Bootlegger’s was the other attractive option. The band had performed there on two other occasions and both had big turnouts. The venue is pretty much in the band’s backyard and, like I said, they make it a point to avoid over-saturating the local market. Plus, the show was booked for late January, which gave us more time to prepare. And, as a bonus, we discovered the venue had just spent major cash on a new lighting and effects system that would blow people’s socks off. Having decided that we wanted to take video from this performance to use for marketing purposes, this was too good of an opportunity to pass up.
We circled the Bootlegger’s date as the show during which the Facebook Live broadcast would take place.
Into the rehearsal room
We set aside two Sunday afternoons to work on the production of the broadcast, with each session lasting two hours.
In helping the band with this, I wanted to focus on two things: making sure the performances were planned out with a lot of energy and working with the camera operator to walk her through everything we would need her to do. She needed to know everything that was going on during the performance, where on stage it was happening, and where she was going to have to be to get the best angle. A friend of the band, Alyce, volunteered to be the camera operator, so I asked her to be present at both rehearsals.
Fortunately, the band brings a lot of experience to the stage as well as a willingness to try new things, is fantastic at accepting coaching (a rarity in this business), and already came in with a high level of energy and enthusiasm. We focused on creating visuals that would stick out to people watching the show. This included sections in the broadcast in which Amanda was kneeling with Michael and Nathan on either side of her, Amanda tossing beach balls out into the crowd, and Amanda singing while riding on Nate’s shoulders while he walked around playing bass during the finale.
While we were nailing down all the movements that would take place during the broadcast, we also had to hash out things like when Amanda and members of the band would be performing to the camera vs. when they were performing to the crowd at Bootlegger’s.
Once all of that was done, we had to address the final layer: Alyce’s presence on the stage during the show. I wanted to make this as easy as possible for her, so I grabbed Brittany’s iPhone (the same one we would be using for the broadcast) and had the band run through the three songs while I recorded the video as if we were doing the FB Live broadcast. We sent the video file to Alyce so she could study it before the second two-hour session. It basically provided her with a video walk-through of where she had to be and where the camera had to be pointed at any given time.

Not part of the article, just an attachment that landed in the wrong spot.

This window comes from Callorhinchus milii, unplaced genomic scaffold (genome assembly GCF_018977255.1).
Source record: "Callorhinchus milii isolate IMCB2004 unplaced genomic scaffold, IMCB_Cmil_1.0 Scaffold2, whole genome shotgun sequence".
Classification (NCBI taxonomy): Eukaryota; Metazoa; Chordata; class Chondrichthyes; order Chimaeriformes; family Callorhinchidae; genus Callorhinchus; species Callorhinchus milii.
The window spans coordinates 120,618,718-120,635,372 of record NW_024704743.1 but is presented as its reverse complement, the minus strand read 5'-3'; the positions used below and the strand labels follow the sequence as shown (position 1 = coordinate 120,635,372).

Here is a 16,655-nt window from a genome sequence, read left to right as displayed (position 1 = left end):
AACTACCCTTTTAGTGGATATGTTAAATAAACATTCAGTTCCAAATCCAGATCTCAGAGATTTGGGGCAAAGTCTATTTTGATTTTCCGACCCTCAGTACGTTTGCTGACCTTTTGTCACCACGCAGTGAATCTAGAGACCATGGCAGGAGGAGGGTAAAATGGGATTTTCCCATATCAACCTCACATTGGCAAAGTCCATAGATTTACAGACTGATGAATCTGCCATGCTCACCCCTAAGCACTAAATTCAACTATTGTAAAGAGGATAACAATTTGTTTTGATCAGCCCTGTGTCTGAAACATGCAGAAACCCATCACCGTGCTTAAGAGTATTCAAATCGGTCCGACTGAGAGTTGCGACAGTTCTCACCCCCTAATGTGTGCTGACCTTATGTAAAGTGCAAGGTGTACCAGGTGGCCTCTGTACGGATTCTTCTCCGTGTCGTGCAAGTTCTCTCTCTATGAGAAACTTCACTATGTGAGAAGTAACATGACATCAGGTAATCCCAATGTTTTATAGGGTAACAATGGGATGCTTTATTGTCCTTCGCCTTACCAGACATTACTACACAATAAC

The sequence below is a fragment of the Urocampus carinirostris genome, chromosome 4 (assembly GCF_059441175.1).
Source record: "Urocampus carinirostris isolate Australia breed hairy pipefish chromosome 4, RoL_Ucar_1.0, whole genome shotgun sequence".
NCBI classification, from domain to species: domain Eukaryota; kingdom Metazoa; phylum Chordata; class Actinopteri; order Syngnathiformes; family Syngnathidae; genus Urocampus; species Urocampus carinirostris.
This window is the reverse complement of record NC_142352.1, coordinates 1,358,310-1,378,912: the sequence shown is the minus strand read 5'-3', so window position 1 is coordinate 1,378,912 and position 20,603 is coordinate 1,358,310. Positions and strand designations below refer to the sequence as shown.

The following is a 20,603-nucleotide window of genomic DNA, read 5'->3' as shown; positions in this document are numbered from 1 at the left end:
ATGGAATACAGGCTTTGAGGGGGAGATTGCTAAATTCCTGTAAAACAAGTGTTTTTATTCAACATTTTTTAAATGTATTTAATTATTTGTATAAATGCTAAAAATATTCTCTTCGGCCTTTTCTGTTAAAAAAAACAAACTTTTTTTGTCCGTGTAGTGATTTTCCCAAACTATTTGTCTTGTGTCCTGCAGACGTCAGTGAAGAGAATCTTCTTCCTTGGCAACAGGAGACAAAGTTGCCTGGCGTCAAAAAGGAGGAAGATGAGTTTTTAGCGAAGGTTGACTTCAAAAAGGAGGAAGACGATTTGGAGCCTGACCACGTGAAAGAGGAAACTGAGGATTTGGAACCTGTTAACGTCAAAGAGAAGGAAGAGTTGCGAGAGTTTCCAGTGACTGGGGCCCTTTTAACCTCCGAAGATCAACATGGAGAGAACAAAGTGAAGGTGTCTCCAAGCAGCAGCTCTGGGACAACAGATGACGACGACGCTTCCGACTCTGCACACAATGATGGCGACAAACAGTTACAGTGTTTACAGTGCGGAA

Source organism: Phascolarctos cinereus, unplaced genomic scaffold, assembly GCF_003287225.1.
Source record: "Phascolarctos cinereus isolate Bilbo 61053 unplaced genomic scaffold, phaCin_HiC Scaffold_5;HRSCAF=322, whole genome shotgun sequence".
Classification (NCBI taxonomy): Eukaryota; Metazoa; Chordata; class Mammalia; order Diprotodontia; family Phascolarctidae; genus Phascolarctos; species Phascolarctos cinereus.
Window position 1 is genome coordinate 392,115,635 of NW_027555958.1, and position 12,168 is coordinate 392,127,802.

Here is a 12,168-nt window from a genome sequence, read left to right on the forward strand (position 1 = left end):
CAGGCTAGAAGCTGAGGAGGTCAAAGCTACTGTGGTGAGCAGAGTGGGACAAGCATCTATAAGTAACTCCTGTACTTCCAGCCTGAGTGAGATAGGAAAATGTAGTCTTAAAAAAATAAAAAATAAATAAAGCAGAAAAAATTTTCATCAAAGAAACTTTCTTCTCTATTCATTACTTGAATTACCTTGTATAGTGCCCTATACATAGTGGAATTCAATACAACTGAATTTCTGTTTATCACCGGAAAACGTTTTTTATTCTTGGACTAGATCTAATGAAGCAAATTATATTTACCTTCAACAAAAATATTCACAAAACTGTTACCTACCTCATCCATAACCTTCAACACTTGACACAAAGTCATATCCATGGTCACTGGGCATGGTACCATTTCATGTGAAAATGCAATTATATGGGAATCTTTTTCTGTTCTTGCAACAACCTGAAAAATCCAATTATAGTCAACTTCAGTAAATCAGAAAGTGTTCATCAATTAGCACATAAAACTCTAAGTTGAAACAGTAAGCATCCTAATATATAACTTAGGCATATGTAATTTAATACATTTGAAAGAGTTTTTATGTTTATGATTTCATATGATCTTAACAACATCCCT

The second two-hour session was spent doing repeated run-throughs of the three-song set. We also worked on Amanda’s delivery during the transitions when she would direct the crowd to sign-up for the band’s e-mail list, give them the rundown on the merchandise giveaway that was being run through sharing the FB Live video, and directing the audience on the call-and-response going into the last song. And this gave Alyce several opportunities to operate the camera through the entire set while we made adjustments to the performances and added more movements to the show.
We wrapped up that second rehearsal with a ten-minute FB Live broadcast during which the band and I discussed the work that went into it.
So now you know about everything leading into the show and the broadcast. In Part 2 of our Facebook Live case study, you will get a very detailed look at everything that took place during the show, problems that popped up, things that went exactly the way we were hoping, and aspects of the show that could have gone better. Plus, you’ll get to see the Facebook Live broadcast in its entirety as well as video of the performance shot from the floor.
With clients in major cities like Nashville, New York, London, Sydney, and Toronto, Rocket to the Stars’ Wade Sutton has dedicated his life to helping music artists in all aspects of their careers. Armed with 20 years of radio journalism experience, Wade now provides an array of services to artists, including writing biographies and press releases; creating press kits, websites, and sponsorship proposals; media interview preparation, and more. In 2014, Wade co-authored a music business eBook titled The $150,000 Music Degree with Rick Barker. Click here to get a FREE copy of the book today.